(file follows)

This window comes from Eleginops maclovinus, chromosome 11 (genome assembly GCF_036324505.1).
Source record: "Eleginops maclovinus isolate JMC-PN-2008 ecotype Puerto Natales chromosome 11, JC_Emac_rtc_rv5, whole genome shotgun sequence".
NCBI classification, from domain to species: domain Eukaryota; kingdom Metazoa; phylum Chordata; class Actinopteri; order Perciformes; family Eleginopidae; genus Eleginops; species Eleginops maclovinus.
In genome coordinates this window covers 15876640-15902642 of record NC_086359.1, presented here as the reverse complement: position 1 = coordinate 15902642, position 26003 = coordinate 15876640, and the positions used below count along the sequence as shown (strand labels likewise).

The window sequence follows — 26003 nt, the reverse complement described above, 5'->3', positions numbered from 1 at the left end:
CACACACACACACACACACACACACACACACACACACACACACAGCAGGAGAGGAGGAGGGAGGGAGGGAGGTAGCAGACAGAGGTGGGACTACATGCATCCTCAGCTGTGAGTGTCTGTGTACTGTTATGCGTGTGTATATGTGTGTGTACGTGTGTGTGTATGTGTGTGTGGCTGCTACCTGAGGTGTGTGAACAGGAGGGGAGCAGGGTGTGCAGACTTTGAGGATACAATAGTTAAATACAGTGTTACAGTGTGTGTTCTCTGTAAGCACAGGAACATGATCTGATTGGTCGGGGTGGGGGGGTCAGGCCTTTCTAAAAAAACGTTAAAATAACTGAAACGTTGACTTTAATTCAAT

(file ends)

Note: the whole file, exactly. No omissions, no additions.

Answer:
This window comes from Eleginops maclovinus, chromosome 11 (genome assembly GCF_036324505.1).
Source record: "Eleginops maclovinus isolate JMC-PN-2008 ecotype Puerto Natales chromosome 11, JC_Emac_rtc_rv5, whole genome shotgun sequence".
NCBI classification, from domain to species: domain Eukaryota; kingdom Metazoa; phylum Chordata; class Actinopteri; order Perciformes; family Eleginopidae; genus Eleginops; species Eleginops maclovinus.
In genome coordinates this window covers 15876640-15902642 of record NC_086359.1, presented here as the reverse complement: position 1 = coordinate 15902642, position 26003 = coordinate 15876640, and the positions used below count along the sequence as shown (strand labels likewise).

The window sequence follows — 26003 nt, the reverse complement described above, 5'->3', positions numbered from 1 at the left end:
CACACACACACACACACACACACACACACACACACACACACACAGCAGGAGAGGAGGAGGGAGGGAGGGAGGTAGCAGACAGAGGTGGGACTACATGCATCCTCAGCTGTGAGTGTCTGTGTACTGTTATGCGTGTGTATATGTGTGTGTACGTGTGTGTGTATGTGTGTGTGGCTGCTACCTGAGGTGTGTGAACAGGAGGGGAGCAGGGTGTGCAGACTTTGAGGATACAATAGTTAAATACAGTGTTACAGTGTGTGTTCTCTGTAAGCACAGGAACATGATCTGATTGGTCGGGGTGGGGGGGTCAGGCCTTTCTAAAAAAACGTTAAAATAACTGAAACGTTGACTTTAATTCAAT